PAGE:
With his last two companies, entrepreneur Langley Steinert tried to bring some reality to the often overhyped and opaque worlds of booking a hotel and buying a used car. Both those companies are now publicly traded: TripAdvisor and CarGurus.
Steinert’s latest project involves helping renters understand whether that airy 2 BR, 1 BA apartment in the South End is really as good of a deal as it looks.
This week, Steinert and cofounder Tom Gilmore are taking the wraps off a site they’ve been working on since late 2020. In an effort to tap into some of the TripAdvisor mojo, they’re calling it ApartmentAdvisor. The startup has 13 employees and an office in Harvard Square, not far from where Steinert hatched his prior company, CarGurus.
Most of today’s apartment search sites, Gilmore explains, “show you the most expensive inventory on the first page. We’re trying to do the opposite,” and focus on apartments that offer the best value for the money, using a rating system that ApartmentAdvisor has developed. “We want to show listings that people really want, rather than something that’s aspirational, but may be out of their price range,” Gilmore said.
Most apartments listed on the site carry a label indicating whether they are a “Great Deal,” “Fair Deal,” “High Price,” or “Overpriced.” That $4,400-a-month one-bedroom in Seaport? It carries the “High Price” label, despite the indoor basketball court and concierge.
Gilmore says there are “close to 100 different things we are looking at” to create that rating, including crime data from the neighborhood and building amenities such as elevators, parking, dog (and human) day care, and in-unit laundry. The company is also planning to develop tools that will help renters understand whether they have the income level and credit score to qualify for a particular apartment. “The landlord doesn’t want to get 100 leads [of prospective renters] with credit scores too low,” Gilmore said.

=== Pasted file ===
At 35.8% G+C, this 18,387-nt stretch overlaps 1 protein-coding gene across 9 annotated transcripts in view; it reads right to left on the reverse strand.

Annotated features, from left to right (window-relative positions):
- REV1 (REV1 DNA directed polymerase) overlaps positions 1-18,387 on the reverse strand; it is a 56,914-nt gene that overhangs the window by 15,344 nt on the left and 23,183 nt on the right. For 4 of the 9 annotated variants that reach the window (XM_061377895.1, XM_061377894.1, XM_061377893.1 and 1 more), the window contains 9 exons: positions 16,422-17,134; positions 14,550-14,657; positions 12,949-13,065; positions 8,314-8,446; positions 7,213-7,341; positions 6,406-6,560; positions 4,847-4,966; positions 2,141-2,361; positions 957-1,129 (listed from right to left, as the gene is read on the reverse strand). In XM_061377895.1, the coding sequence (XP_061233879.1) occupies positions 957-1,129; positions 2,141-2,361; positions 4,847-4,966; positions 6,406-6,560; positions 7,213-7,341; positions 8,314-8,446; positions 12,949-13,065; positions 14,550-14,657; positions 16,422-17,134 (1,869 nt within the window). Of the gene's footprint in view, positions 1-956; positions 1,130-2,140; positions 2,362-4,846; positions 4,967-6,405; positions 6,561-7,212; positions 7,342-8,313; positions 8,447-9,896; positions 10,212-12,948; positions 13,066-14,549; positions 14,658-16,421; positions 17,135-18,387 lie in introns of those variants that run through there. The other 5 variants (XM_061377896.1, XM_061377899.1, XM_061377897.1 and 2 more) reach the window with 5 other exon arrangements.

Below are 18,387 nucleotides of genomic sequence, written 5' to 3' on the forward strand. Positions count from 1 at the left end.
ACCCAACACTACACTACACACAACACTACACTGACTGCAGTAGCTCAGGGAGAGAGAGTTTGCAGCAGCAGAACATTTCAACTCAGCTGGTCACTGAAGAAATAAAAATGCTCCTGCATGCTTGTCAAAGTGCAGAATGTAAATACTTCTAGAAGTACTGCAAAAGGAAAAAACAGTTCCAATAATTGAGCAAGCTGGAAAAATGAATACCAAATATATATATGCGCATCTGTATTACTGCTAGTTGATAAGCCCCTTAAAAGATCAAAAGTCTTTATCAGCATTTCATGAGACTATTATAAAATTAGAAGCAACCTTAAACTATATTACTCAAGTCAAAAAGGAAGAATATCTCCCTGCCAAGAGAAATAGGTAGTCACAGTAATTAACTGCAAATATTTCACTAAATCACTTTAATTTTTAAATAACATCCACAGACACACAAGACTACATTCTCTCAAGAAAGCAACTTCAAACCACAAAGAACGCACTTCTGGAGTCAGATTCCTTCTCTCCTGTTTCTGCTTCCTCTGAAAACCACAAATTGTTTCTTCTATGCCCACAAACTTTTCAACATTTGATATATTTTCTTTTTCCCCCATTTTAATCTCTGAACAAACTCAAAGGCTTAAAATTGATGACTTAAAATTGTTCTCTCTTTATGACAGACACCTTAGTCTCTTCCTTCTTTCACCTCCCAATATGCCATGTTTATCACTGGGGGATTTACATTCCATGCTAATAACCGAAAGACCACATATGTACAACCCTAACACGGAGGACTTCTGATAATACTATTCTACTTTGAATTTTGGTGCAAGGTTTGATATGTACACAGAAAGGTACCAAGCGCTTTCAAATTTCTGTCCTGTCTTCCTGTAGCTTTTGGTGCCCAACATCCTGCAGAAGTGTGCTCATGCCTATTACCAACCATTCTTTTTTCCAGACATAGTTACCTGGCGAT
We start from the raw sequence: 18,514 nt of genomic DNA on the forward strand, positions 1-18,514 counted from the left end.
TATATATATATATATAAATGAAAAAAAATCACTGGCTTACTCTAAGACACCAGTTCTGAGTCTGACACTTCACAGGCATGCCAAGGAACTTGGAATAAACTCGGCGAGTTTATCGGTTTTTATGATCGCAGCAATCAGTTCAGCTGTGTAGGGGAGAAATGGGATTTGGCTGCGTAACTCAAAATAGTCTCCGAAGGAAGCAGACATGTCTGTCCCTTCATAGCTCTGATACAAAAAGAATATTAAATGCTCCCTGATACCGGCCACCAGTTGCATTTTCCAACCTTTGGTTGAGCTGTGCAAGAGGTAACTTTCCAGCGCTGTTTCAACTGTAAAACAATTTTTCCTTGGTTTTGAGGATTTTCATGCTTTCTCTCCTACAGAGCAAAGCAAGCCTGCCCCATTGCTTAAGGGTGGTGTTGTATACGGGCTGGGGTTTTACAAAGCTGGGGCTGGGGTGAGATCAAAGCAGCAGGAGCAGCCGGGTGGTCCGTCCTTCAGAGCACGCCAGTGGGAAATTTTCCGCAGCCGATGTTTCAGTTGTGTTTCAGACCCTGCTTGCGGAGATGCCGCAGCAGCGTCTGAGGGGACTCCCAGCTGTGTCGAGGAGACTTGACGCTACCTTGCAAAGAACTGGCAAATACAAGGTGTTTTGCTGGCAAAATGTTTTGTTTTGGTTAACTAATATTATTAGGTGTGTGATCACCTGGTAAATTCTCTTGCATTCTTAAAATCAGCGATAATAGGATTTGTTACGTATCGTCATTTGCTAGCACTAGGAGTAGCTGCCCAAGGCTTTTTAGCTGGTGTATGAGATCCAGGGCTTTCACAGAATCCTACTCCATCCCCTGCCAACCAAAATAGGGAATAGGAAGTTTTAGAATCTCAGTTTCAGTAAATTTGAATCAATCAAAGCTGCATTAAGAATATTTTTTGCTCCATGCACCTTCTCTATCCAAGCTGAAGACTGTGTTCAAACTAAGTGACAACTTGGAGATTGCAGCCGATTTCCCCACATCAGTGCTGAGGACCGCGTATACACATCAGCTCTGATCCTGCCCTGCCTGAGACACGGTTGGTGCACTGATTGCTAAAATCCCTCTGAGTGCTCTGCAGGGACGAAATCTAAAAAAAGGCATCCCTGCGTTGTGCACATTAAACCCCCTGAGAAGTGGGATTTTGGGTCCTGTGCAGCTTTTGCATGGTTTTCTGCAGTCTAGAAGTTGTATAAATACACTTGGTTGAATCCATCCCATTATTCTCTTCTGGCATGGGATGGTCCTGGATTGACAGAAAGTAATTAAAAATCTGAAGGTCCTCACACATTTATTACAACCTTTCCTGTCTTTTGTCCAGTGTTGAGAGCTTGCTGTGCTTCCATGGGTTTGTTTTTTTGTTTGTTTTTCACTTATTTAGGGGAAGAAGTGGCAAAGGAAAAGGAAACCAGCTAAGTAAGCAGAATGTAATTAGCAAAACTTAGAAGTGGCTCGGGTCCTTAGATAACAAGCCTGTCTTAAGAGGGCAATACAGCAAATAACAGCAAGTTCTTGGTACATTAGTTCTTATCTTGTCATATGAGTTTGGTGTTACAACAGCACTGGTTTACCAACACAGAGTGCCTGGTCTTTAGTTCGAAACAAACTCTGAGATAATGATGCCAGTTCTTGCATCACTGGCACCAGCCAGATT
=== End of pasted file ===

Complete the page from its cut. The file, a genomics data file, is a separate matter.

Steinert says that the company is working with five large property databases to obtain listings. The plan is to present those listings for free but to charge landlords and rental agents for a premium position at the top of a page, similar to the CarGurus business model.
The company has raised several million dollars from Steinert and Gilmore’s networks of friends and relatives, rather than venture capital firms. (Amy Mueller, the company’s vice president of marketing and public relations, wouldn’t share a specific number, but said it is lower than $5 million.) Investors include TripAdvisor CEO Stephen Kaufer, former TripAdvisor and CarGurus chief technology officer Nick Shanny, and Pete Nicholas, cofounder of medical device maker Boston Scientific.
Steinert says that his past two companies have gotten to profitability with only about $5 million in funding. “I’m not going to go raise $20 million or $40 million for ApartmentAdvisor,” he says. “I don’t think you need to. Keeping your burn rate low allows you to dodge and weave and change things as you go,” he said, referring to the rate at which a company spends money. “I’ve got enough capital. I’m trying to put it to work. The last thing I want is to have some venture capital firm put money in.”
People in the United States spend about $174 billion each year renting apartments, according to the research firm IBISWorld. But several big entrenched players help fill vacant apartments, including Zillow, Apartments.com, Zumper, Craigslist, and Apartment List.
“The question for ApartmentAdvisor is, how do you differentiate yourself,” said Ishay Grinberg, founder of the Somerville-based startup Rental Beast. It supplies data about apartments to the operators of multiple listing services, databases used by brokers. One challenge for ApartmentAdvisor, he says, will be gathering listings from smaller landlords, who may only own one or two apartments each.